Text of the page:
Geographies in Depth

6 numbers that prove the future is African

A Bozo fisherman casts his net from a pirogue in front of Saaya village in the Niger river inland delta February 7, 2007. The Bozo, a West African ethnic group located predominantly along the Niger River in Mali, are famous for their fishing skills and are locally occasionally referred to as the "masters of the river". Picture taken on February 7, 2007. REUTERS/Florin Iorganda   (MALI) - RTR1M4GU

Africa is growing, and the figures prove it. Image: REUTERS/Florin Iorganda

John McKenna
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By 2030 one in five people will be African. Combine the continent’s soaring population with technology, improvements in infrastructure, health and education, and Africa could be the next century’s economic growth powerhouse.

Here are just a few of the surprising facts and figures about Africa and its emerging success story.


Africa will account for more than half (54%) of the 2.4 billion global population growth in coming decades. The United Nations predicts that between 2015 and 2050, Africa will add 1.3 billion people, more than doubling its current population of 1.2 billion.


As the above graph shows, Africa’s population will continue to grow even as Asia – currently the biggest regional driver of economic growth – begins to see its explosive population growth recede.

2 billion

As part of the continent’s phenomenal population growth, UNICEF predicts that 2 billion babies will be born in Africa over the next 33 years.

Nurses take care of newly born babies at Kisenyi health centre in Uganda's capital Kampala April 10, 2015. Kisenyi health center in Kampala, which delivers 600 babies a month, symbolizes the shift in Uganda which has seen the country invest more money in the healthcare system to make it accessible for the poorest, Save the Children said. Child deaths in Kampala fell faster than in any other African city between 2006 and 2011 - despite a large influx of refugees from war-torn neighboring states, the charity said in a report. Picture taken April 10, 2015. To match HEALTH-CHILDREN/UGANDA   REUTERS/James Akena - RTX1BM27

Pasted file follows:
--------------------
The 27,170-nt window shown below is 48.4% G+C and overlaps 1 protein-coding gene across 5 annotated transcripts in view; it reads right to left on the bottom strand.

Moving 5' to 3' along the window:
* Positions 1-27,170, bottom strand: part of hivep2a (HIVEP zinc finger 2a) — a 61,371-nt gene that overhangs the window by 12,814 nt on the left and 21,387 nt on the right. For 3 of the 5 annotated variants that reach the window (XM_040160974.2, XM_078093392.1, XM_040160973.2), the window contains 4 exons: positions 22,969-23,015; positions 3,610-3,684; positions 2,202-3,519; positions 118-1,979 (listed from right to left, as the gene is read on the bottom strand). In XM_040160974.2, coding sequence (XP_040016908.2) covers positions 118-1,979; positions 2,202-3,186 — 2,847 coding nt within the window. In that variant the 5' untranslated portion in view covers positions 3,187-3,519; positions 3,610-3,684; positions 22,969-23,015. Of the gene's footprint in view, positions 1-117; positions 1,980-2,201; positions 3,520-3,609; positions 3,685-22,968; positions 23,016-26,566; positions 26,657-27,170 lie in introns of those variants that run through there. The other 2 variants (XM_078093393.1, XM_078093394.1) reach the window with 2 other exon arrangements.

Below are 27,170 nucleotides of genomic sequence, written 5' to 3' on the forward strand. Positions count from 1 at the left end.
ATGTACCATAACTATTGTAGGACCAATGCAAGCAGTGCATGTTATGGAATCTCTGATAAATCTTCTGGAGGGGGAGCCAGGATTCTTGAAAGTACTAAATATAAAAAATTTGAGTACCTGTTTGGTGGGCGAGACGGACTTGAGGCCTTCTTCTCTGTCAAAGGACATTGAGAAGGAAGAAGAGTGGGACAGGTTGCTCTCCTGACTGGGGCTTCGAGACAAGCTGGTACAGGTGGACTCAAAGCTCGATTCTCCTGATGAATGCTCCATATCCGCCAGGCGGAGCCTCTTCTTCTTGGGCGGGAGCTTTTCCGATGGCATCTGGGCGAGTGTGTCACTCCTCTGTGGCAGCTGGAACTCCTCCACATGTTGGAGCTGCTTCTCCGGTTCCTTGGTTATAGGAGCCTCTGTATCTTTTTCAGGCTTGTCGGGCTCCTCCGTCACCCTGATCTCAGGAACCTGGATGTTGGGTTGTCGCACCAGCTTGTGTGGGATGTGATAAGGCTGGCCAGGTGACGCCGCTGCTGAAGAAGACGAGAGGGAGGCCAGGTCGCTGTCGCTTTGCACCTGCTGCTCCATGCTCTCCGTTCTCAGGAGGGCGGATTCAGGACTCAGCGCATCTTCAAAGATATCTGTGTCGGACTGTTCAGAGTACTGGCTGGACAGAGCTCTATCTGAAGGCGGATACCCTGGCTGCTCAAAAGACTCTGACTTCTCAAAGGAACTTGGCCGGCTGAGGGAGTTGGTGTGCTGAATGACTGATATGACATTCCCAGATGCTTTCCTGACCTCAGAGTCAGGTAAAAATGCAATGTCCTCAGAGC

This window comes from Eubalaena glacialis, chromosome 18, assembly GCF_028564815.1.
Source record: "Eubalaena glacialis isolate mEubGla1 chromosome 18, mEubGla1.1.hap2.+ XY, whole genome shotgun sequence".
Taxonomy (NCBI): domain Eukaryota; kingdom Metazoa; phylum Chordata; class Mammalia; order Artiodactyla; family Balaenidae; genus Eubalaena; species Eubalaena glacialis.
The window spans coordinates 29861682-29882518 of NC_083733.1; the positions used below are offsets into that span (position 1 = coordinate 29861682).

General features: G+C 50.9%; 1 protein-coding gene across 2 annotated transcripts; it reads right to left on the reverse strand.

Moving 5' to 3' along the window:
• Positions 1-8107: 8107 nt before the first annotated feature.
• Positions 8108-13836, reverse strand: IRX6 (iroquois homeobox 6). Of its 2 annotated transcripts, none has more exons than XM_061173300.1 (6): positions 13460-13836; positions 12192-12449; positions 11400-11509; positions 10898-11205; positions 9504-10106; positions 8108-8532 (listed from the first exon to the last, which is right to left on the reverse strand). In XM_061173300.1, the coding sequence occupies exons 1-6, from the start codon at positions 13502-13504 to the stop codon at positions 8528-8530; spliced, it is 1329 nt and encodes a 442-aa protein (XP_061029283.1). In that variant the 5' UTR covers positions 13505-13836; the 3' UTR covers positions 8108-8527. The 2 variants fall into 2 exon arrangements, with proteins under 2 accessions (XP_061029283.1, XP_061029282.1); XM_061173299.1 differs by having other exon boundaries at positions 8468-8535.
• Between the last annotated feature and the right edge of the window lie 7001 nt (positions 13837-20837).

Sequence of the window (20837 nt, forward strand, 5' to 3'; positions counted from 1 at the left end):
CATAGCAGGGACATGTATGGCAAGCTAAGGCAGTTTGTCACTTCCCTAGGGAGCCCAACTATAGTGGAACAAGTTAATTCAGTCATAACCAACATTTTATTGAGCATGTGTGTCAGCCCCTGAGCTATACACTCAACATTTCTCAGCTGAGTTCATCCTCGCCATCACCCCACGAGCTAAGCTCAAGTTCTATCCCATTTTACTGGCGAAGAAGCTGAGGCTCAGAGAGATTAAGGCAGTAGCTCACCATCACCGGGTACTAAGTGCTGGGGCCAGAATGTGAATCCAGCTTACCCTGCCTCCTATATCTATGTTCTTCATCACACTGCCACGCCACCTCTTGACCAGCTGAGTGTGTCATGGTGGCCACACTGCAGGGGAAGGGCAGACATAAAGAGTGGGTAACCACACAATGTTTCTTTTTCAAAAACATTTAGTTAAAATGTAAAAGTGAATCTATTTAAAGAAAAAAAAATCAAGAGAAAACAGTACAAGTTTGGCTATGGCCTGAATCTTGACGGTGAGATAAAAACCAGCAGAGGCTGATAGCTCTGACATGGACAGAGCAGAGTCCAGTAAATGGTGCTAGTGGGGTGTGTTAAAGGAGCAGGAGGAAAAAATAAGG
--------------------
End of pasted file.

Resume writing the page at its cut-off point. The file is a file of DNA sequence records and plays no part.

Image: REUTERS/James Akena - RTX1BM27

High fertility and improving child survival rates mean that by 2050, 40% of under-fives and more than a third of all children under 18 will be African. In 1950, only about 10% of the world’s children were African.

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The overwhelming majority of Africans today have access to a mobile phone service, but less than two thirds have access to piped water.

According to research by Afro Barometer, mobile phone networks have grown faster than any other area of core infrastructure over the past decade, increasing by nearly a quarter.

Sewerage, on the other hand, has remained relatively stagnant, with availability growing by just 8%. Less than one third of Africans currently have access to modern wastewater systems.

Image: AFR Barometer


Improved availability of mobile services and increasing smartphone ownership have helped propel Samsung to become Africa’s number one most admired brand.

The South Korean electronics giant is joined by rival smartphone manufacturers Apple, LG and Nokia in the top 10 of Brand Africa's 2016/17 list of Most Admired Brands in Africa. Only 16 African brands made the top 100, with just two in the top 20. Again, the top two most admired African brands are mobile-related: South Africa’s MTN and Nigeria’s Globacom (GLO). Both mobile service providers operate in multiple African nations.


In 11 African countries, women hold close to one-third of parliamentary seats. This is more than in Europe. Rwanda, where women have 64% of seats in the lower house, has the highest proportion of women parliamentarians worldwide.

Not only do African countries have governments with high female representation, they also have plenty of women entrepreneurs: African women own one third of all businesses across Africa.

$105 billion

While African women are entrepreneurial, the overwhelming majority are paid less than their male colleagues.

Research by the UN shows that African women hold two thirds of all jobs in the non-agricultural informal sector, and on average only make 70 cents for each dollar made by men.

The UN estimates that discriminatory gender policies in sub-Saharan Africa cost the region up to $105 billion each year, or 6% of its GDP.

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Geographies in DepthEconomic Growth
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